Author: Cedric

Plays Live, Peter Gabriel – AOTM January 2020

Father, if you are reading this, you win again. I was introduced to Peter Gabriel Plays Live during my most recent trip up North. When I browsed the record stores at Tynemouth Market the morning after, and happened upon this record, I must admit I believed in fate. This, from the former frontman of Genesis, is a masterwork in entertainment. Playing with Tony Levin (bass, stick, backing vocals), Jerry Marotta (drums, vocals), David Rhodes (guitar, vocals), and Larry Fast (keyboards), Gabriel manages to reproduced beautiful and unique versions of the studio originals, spread across his six previous albums. Most...

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Birmingham Oratory – Catholic Gem, Edgbaston

Would you believe me if I told you there is a Romanesque church, dome and all, in the middle of Birmingham? No? You’d be right. But there is one in Five Ways/Edgbaston. The Birmingham Oratory was built between 1907-1910 in honour of Cardinal, now Saint, John Henry Newman, the founder of the English Oratory in 1849. The Birmingham Oratory is a Catholic religious community of priests and brothers of the Congregation of the Oratory of St. Philip Neri, and was their first house in England. Saint Philip had the gift of healing, returning many sick people to health.  He...

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Reservoir Cafe – Economical Lunch, Edgbaston Reservoir Birmingham

Let’s be honest here – this is not the most glamorous cafe, best placed or best kept cafe in Birmingham. However, and this cannot be said for many establishments, it is down to Earth. While other restaurants plaster the walls garish colours and throw avocados at you as if you were trying to pole-vault the Welsh border, Reservoir Cafe remains originally humble. In the dejection of this forgotten corner of Edgbaston, Reservoir Cafe stands as a bastion of common sense and straightforward food. My colleagues and I had the chance to go for our yearly bi-annual Wellbeing Committee Walking...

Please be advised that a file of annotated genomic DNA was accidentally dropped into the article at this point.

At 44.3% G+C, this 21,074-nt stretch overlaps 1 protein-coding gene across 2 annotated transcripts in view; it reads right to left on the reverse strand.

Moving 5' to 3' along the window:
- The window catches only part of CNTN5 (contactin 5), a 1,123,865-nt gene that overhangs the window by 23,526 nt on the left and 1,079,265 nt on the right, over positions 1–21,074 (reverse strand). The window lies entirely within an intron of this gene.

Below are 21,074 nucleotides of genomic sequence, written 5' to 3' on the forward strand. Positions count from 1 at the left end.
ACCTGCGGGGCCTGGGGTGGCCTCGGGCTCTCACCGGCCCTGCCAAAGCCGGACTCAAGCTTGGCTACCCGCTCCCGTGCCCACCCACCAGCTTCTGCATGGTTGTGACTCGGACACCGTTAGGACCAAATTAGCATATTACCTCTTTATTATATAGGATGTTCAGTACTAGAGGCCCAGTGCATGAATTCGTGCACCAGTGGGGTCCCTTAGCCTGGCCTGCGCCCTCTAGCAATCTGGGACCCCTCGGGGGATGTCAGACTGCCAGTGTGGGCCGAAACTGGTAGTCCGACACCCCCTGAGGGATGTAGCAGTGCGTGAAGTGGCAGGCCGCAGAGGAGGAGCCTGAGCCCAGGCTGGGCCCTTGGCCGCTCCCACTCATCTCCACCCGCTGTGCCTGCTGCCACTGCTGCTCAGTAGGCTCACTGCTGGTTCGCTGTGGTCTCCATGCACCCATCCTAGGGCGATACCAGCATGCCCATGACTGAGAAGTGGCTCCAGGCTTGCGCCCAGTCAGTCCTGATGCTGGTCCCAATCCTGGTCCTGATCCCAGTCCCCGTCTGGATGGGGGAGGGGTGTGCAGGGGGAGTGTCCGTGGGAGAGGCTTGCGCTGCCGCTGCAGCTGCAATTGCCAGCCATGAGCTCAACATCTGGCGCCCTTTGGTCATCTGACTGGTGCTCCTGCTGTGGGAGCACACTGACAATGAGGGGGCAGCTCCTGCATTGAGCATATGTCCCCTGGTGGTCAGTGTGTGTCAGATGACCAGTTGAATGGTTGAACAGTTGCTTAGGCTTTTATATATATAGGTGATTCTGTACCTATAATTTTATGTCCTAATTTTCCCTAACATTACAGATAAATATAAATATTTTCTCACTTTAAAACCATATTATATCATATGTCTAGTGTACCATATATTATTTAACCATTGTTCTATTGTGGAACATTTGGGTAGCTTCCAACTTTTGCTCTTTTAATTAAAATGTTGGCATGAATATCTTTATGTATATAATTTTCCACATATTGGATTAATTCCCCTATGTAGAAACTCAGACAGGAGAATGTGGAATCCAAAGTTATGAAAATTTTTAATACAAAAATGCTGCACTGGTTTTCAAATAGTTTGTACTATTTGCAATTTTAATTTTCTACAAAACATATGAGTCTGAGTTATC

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Highlights from the Ferens – Central Art Gallery, Hull

Despite stubborn popular opinion, Hull has a lot to recommend it. There are an array of theatres, marvellous cultural sites as well as it being the home of formerly alive poet Philip Larkin. But at the heart of Hull is also the Ferens Art Gallery. This is home to some impressive paintings and some nauseating modern art. Below are my highlights from this gallery. Philipe de Champaigne – The Annunciation ca. 1644 This picture was painted for the private chapel of Queen Anne of Austria (1601–1666), the widowed wife of Louis XIII. The chapel, a small oval room in...

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Nanette – Comedy at its Finest

Nanette is at its core a discourse on comedy. That is not to say it is an academic manual, but more a careful dissection of the art form. Beginning as a traditional comedy show, Hannah Gadsby tells tale of her youth as a queer person in Tasmania, a country where homosexuality was illegal until 1997. Even then, the decriminalising only passed the Tasmania Legislative Council by one vote. Gadsby jokes that this is far too recent. She is right. As the show wears on, we are privy to Gadsby’s signature dry self depreciation which made her a star in...

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